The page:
BACKGROUND: The ability to simulate alternatives to factual events is called counterfactual thinking (CFT) and it is involved both in emotional and behavioral regulation. CFT deficits have been reported in psychiatric and neurological conditions, possibly contributing to patients' difficulties in modulating behaviors and affections. Thus, acknowledging the presence and possible consequences of CFT impairments might be essential for optimal clinical management.OBJECTIVES: This scoping review aims to summarize the previous evidence about CFT in psychiatric and neurological diseases to determine the extent of the previous research and what has been discovered so far, the variety of clinical conditions considered, the methodologies adopted, and the relevant issues to be addressed by future investigations.METHODS: PsycInfo, PubMed, Scopus, and Web of Science were searched to identify articles published up to January 2020, written in English and focused on CFT in adults affected by psychiatric or neurological conditions.RESULTS: Twenty-nine studies have been included; most of them focused on psychiatric conditions, a minority considered neurological diseases. The generation of counterfactual thoughts related to a negative real-life or a fictional event and the counterfactual inference test were the most popular tasks adopted. CFT impairments were reported in both psychiatric and neurological conditions, likely associated with a fronto-executive dysfunction.CONCLUSIONS: Future research might further explore CFT in those psychiatric and neurological conditions in which CFT difficulties have been preliminary reported. Furthermore, it would be recommendable to extend this investigation to all the clinical conditions possibly at risk of fronto-executive dysfunction. In the end, we speculate that since CFT plays a role in driving everyday behaviors, it might be crucial also when medical decisions are involved; thus, future research might extend the investigation of CFT especially to those populations that implicate complex clinical management.

Counterfactual thinking in psychiatric and neurological diseases: A scoping review / S. Tagini, F. Solca, S. Torre, A. Brugnera, A. Ciammola, K. Mazzocco, R. Ferrucci, V. Silani, G. Pravettoni, B. Poletti. - In: PLOS ONE. - ISSN 1932-6203. - 16:2(2021 Feb 16). [Epub ahead of print]

Counterfactual thinking in psychiatric and neurological diseases: A scoping review

F. Solca
Secondo
;
K. Mazzocco;R. Ferrucci;V. Silani;G. Pravettoni
Penultimo
;
2021

Abstract

BACKGROUND: The ability to simulate alternatives to factual events is called counterfactual thinking (CFT) and it is involved both in emotional and behavioral regulation. CFT deficits have been reported in psychiatric and neurological conditions, possibly contributing to patients' difficulties in modulating behaviors and affections. Thus, acknowledging the presence and possible consequences of CFT impairments might be essential for optimal clinical management.OBJECTIVES: This scoping review aims to summarize the previous evidence about CFT in psychiatric and neurological diseases to determine the extent of the previous research and what has been discovered so far, the variety of clinical conditions considered, the methodologies adopted, and the relevant issues to be addressed by future investigations.METHODS: PsycInfo, PubMed, Scopus, and Web of Science were searched to identify articles published up to January 2020, written in English and focused on CFT in adults affected by psychiatric or neurological conditions.RESULTS: Twenty-nine studies have been included; most of them focused on psychiatric conditions, a minority considered neurological diseases. The generation of counterfactual thoughts related to a negative real-life or a fictional event and the counterfactual inference test were the most popular tasks adopted. CFT impairments were reported in both psychiatric and neurological conditions, likely associated with a fronto-executive dysfunction.CONCLUSIONS: Future research might further explore CFT in those psychiatric and neurological conditions in which CFT difficulties have been preliminary reported. Furthermore, it would be recommendable to extend this investigation to all the clinical conditions possibly at risk of fronto-executive dysfunction. In the end, we speculate that since CFT plays a role in driving everyday behaviors, it might be crucial also when medical decisions are involved; thus, future research might extend the investigation of CFT especially to those populations that implicate complex clinical management.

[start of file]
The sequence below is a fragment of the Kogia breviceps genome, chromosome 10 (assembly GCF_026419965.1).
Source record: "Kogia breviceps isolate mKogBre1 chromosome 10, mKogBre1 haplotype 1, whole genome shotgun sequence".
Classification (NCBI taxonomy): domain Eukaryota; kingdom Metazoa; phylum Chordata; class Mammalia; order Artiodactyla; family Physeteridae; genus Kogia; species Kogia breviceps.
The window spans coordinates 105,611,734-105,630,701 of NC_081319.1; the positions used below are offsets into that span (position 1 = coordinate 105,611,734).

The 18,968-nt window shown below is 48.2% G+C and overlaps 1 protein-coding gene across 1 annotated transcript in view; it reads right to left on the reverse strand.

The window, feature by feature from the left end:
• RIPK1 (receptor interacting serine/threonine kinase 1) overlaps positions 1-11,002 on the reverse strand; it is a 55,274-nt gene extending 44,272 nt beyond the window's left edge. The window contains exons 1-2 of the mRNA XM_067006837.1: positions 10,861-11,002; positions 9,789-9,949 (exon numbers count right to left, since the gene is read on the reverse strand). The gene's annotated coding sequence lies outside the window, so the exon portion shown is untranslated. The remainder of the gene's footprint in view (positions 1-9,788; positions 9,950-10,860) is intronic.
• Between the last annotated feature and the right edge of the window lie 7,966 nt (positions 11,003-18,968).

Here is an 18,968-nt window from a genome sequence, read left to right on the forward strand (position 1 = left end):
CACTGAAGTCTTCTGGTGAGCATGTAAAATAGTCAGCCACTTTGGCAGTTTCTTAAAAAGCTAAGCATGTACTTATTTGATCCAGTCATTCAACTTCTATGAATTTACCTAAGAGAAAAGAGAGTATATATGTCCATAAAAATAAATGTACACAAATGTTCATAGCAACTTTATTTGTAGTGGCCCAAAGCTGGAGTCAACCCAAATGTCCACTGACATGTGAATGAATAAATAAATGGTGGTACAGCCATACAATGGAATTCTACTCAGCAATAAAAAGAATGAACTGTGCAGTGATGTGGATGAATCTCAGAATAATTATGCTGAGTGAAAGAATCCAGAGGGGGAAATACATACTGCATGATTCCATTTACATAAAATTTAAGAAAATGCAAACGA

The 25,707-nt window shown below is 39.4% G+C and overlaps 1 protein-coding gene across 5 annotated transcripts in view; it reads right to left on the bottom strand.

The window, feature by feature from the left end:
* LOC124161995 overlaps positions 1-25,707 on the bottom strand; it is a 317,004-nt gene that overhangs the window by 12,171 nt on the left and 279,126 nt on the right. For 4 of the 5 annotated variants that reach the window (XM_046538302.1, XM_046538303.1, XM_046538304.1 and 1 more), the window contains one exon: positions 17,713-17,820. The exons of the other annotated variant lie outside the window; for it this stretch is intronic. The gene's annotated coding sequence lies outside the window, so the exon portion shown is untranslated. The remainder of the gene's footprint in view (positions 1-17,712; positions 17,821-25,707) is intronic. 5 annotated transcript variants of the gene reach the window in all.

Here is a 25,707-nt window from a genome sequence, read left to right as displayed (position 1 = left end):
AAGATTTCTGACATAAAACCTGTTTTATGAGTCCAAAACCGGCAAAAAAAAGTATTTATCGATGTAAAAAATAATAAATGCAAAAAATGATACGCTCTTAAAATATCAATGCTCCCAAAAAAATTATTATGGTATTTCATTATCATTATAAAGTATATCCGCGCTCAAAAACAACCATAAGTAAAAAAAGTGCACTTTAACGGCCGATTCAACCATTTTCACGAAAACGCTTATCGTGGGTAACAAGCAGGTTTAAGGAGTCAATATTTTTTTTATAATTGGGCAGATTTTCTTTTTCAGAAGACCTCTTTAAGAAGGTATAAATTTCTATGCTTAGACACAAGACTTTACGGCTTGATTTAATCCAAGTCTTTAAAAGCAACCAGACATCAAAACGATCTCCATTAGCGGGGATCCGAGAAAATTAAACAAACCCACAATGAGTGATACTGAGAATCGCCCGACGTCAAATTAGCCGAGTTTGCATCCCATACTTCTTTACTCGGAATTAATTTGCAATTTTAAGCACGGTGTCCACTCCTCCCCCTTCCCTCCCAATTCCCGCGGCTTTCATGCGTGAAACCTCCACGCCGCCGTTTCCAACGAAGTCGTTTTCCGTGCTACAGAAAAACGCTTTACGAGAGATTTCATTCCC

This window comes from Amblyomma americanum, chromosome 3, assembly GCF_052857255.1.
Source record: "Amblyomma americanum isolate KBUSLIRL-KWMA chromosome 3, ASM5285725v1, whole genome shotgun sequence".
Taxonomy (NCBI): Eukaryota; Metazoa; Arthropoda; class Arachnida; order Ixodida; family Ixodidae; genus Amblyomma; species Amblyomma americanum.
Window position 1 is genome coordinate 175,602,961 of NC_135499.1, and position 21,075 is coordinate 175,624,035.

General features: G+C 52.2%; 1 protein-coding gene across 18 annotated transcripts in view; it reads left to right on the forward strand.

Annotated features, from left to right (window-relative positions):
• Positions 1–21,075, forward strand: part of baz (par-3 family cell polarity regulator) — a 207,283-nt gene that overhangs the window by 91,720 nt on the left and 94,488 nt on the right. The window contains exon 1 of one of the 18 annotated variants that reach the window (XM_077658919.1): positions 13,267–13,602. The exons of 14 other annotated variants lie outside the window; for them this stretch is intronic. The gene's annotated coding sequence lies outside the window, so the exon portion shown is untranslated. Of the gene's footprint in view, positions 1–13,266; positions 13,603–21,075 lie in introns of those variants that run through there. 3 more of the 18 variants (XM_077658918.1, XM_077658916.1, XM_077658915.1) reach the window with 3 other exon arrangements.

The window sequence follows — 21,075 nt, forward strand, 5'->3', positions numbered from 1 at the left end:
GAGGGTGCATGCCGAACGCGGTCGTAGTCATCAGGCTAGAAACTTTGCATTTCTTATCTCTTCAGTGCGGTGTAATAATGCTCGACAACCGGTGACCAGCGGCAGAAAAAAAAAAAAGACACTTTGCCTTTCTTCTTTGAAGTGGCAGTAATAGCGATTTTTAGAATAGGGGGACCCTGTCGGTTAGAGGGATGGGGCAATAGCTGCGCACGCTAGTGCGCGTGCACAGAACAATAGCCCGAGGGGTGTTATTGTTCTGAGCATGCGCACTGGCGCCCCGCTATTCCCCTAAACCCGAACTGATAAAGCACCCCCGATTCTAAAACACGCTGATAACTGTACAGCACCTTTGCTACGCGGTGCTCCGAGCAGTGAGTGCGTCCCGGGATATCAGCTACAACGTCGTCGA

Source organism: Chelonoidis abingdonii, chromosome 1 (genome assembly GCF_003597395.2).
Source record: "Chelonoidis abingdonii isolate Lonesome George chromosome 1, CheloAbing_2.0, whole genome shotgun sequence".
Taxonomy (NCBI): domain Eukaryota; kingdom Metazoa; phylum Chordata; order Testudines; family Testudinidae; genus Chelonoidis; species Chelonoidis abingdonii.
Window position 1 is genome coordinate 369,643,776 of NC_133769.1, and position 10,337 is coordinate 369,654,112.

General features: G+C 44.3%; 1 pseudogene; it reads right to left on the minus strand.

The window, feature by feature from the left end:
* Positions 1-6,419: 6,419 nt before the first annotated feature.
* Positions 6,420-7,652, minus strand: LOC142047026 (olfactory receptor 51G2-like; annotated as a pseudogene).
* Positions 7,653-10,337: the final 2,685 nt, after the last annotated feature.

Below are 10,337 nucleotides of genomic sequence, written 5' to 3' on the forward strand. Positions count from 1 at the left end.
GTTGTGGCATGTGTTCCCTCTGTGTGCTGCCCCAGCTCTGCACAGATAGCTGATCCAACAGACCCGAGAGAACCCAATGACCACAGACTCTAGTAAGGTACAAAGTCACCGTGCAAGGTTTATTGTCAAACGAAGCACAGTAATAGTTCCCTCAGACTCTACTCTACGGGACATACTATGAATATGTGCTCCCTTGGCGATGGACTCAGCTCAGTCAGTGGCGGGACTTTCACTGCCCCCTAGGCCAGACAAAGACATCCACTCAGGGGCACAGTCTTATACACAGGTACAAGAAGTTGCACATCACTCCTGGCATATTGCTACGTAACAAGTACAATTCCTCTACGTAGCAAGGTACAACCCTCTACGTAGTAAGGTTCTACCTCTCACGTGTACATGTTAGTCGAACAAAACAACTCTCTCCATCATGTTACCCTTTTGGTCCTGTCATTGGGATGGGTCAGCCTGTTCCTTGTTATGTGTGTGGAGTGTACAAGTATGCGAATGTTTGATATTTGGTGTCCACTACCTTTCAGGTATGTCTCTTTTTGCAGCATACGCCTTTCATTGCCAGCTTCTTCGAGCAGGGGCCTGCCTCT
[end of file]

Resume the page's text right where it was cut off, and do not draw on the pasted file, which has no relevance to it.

Settore M-PSI/08 - Psicologia Clinica
Settore MED/26 - Neurologia
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Utilizza questo identificativo per citare o creare un link a questo documento: https://hdl.handle.net/2434/816474
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